Traditional Poster Round
Background: : Simulation-based mastery learning (SBML) is a rigorous form of competency-based education where skills are measured against a mastery level or minimum passing score (MPS). Outcomes are uniform and training time varies . SBML in central venous line (CVL) insertion and maintenance bundles has led to increased compliance rates and decreased infections [1, 2, 3]. SBML has also been widely applied in medical curriculum; however it has been underutilized in nursing curriculum. Central line-associated bloodstream infections, are associated with increased morbidity and mortality as well as increased cost . This study investigated the use of SBML for central line cap change procedure with pediatric hematology oncology nurses.
Research Question: : What is the effect of SBML on the current compliance for central line cap changes for nurses on the hematology/oncology unit?
Hypothesis: Compliance with central line cap change procedure with hematology/oncology nurses will increase after SBML intervention.
Methodology: : A pretest-posttest, quasi experimental design (n= 80). Pretest assessment conducted to determine ability to perform a central line cap change procedure. Nurses participated in deliberate practice until they were able to reach mastery in the posttest. The posttest was conducted on a separate day from deliberate practice. After meeting mastery, participants completed a post-questionnaire. Descriptive and comparative analysis was conducted. ANOVA was utilized to compare participant performances from different demographic backgrounds (e.g. years of experience, frequency of procedure).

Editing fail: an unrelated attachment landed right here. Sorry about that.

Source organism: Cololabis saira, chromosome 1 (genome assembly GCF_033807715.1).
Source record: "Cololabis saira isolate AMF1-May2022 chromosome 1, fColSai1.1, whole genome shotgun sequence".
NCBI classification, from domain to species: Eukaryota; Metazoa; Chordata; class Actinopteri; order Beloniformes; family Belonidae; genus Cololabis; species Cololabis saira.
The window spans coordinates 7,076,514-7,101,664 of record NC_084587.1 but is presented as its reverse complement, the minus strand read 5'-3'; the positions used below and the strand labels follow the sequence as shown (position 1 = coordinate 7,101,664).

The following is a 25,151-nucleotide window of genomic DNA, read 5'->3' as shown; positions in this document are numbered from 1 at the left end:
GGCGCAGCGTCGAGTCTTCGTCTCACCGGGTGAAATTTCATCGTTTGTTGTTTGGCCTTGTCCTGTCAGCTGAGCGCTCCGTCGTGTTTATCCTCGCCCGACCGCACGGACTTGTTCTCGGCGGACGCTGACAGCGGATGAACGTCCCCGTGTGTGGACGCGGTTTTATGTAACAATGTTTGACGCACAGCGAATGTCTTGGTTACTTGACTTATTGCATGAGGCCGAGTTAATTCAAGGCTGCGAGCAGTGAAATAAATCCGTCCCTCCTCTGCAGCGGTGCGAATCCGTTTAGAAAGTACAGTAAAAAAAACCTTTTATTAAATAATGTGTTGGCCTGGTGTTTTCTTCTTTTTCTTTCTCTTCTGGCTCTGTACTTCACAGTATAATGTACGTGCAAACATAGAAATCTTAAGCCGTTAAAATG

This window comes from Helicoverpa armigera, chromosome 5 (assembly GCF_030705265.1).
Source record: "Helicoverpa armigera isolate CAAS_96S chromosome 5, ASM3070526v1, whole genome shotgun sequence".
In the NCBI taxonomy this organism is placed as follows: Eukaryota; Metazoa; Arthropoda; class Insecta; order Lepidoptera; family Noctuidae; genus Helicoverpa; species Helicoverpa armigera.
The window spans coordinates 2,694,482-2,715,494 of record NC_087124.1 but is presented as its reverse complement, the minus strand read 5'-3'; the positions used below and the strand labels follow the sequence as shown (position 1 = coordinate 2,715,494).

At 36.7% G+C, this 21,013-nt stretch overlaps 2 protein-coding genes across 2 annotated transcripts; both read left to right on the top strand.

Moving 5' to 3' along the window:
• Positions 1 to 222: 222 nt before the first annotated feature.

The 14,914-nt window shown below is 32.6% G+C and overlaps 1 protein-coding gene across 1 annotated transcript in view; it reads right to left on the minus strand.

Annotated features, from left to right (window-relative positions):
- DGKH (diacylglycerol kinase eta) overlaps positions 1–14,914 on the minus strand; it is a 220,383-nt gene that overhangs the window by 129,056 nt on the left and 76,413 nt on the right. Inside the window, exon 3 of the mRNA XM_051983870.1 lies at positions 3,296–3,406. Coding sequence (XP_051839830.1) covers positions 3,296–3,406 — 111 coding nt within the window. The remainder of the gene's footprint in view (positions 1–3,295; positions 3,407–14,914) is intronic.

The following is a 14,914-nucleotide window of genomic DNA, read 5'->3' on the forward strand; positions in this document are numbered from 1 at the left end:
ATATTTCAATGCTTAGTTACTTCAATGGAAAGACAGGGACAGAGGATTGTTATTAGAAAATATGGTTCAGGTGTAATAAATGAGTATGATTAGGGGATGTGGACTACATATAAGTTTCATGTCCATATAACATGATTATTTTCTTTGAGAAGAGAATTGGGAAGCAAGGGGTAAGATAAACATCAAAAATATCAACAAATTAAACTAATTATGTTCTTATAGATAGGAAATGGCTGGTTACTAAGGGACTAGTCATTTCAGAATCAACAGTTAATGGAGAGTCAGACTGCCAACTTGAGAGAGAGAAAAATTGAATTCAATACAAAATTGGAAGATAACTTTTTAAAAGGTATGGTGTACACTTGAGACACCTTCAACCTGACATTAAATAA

Results: : 77 participants (n=3 lost to follow up due to job change) completed the study with ultimate mastery attainment. 31% (n=24) of participants achieved mastery in the pretest. 72% (n=38) of the remaining nurses achieved mastery in the second attempt. 100% (n=15) of the remaining nurses achieved mastery in the third attempt. Higher years of experience as a registered nurse did not correlate with pretest scores. More years as a hematology oncology nurse, a role that requires extensive central line maintenance cares, was also not correlated with scores. The most commonly missed step was maintaining sterile protocol, 60% of nurses missed this step on the pretest.
Discussion/Conclusions: : SBML was utilized to achieve mastery in 100% of the hematology oncology inpatient nurses. Only 31% of participants were able to meet mastery in the pretest, indicating exposure to the procedure in clinical setting is not sufficient to maintain mastery of this high risk skill. No correlation was found with the amount of cap changes the participant conducted in practice and their ability to perform the skill. No correlation was found with years of experience as a RN or hematology oncology experience and ability to perform the skill. This illustrates the challenge in nursing continuing education and encourages further understanding about skill drift. This data may indicate the need for refresher education for all nurses and not just focus on specific groups. This study demonstrates that current practice of central line cap changes is often not compliant with institutional policy and SBML is an appropriate method to improve compliance.